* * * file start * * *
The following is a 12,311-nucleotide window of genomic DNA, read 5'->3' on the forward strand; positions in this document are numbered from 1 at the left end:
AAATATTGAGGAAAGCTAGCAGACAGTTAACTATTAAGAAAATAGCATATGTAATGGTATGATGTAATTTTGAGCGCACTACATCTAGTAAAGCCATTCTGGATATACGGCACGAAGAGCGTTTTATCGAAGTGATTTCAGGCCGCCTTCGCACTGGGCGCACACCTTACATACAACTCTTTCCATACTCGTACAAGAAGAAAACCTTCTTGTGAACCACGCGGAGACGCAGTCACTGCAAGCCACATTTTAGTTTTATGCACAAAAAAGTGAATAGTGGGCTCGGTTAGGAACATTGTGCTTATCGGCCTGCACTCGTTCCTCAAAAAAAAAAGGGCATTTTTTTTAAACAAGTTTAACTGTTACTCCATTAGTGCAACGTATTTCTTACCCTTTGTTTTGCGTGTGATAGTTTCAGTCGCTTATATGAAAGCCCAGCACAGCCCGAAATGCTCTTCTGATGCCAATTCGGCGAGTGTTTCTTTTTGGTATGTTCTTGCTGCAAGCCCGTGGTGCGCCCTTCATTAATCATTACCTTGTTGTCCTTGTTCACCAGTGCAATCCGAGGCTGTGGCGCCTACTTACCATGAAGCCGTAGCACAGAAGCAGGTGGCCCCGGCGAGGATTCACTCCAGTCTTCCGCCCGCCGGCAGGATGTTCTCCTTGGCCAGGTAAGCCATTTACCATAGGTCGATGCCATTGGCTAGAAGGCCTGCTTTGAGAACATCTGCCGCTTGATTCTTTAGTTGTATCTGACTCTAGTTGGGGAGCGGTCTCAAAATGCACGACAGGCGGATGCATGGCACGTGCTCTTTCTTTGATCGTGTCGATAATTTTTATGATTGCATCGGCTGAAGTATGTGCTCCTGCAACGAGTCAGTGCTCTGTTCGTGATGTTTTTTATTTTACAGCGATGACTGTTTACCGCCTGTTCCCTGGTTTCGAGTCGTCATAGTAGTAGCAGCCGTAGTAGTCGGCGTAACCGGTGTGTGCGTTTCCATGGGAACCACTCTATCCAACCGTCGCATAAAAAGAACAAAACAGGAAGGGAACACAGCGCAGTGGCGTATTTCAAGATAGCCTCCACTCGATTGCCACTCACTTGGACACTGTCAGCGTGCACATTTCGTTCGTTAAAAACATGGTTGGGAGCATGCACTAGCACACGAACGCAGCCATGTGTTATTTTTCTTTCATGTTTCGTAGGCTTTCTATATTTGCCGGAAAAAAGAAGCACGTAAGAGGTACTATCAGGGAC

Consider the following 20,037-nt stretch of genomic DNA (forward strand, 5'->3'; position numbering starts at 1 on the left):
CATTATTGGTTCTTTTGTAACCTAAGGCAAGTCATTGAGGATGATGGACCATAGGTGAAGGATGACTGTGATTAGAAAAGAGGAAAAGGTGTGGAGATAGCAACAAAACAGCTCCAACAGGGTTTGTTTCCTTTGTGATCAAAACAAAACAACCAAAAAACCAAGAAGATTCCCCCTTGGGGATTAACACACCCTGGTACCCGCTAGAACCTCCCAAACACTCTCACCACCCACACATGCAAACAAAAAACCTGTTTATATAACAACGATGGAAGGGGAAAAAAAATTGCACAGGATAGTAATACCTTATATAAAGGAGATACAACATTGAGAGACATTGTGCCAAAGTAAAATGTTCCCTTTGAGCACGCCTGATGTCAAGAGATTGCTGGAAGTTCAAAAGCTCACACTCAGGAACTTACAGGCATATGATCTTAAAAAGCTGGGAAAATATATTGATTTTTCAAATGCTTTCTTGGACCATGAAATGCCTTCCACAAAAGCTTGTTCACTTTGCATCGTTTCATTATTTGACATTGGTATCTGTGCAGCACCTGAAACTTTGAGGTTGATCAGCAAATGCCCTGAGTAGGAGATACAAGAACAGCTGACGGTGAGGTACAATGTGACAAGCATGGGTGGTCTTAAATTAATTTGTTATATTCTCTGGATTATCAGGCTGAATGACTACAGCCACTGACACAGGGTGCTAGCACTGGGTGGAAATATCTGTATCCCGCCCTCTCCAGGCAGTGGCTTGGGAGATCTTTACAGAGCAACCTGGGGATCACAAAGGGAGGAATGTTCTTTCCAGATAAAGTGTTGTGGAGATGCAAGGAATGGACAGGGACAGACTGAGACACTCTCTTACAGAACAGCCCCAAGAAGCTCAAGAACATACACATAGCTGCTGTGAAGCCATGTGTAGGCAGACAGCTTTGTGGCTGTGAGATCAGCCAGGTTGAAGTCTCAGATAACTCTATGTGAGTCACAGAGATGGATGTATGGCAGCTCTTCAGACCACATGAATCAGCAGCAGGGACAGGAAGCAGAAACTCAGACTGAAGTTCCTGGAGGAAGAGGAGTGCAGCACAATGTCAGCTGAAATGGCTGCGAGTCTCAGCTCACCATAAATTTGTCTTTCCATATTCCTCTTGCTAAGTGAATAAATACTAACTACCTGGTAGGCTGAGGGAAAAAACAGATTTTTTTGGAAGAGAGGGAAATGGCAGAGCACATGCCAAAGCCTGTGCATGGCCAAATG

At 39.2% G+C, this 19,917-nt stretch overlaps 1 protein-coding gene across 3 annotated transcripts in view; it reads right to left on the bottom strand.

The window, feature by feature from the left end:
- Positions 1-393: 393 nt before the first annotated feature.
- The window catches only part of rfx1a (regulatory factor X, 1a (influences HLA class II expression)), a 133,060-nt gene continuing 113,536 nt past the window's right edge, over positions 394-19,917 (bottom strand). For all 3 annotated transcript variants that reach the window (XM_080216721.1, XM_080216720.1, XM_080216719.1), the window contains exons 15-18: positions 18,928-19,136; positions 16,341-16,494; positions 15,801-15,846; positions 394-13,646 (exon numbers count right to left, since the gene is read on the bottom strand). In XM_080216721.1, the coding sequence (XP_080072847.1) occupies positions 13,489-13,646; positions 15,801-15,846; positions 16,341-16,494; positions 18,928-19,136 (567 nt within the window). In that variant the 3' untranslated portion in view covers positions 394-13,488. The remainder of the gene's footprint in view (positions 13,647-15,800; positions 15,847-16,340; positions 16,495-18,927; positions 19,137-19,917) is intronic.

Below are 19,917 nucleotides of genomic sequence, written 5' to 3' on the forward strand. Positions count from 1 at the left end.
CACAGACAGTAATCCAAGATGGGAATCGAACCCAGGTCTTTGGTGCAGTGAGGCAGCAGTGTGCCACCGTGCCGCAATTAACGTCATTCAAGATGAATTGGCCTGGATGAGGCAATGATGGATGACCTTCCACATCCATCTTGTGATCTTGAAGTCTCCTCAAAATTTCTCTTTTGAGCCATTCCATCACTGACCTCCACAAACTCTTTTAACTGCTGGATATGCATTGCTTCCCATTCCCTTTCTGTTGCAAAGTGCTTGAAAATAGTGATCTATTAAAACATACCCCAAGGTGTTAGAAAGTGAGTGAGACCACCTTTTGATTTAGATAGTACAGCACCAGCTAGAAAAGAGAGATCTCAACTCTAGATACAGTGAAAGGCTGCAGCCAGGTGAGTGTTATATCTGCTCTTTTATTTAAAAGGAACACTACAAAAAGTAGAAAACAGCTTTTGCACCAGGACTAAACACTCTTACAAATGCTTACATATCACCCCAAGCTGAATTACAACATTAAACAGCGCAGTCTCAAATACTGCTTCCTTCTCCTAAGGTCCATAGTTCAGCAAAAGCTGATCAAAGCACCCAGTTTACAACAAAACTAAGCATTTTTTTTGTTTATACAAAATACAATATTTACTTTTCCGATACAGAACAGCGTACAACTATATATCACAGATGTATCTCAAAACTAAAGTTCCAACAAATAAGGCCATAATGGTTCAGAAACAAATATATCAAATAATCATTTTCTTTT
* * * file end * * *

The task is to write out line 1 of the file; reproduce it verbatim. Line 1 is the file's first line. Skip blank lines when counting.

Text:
The following is a 12,311-nucleotide window of genomic DNA, read 5'->3' on the forward strand; positions in this document are numbered from 1 at the left end: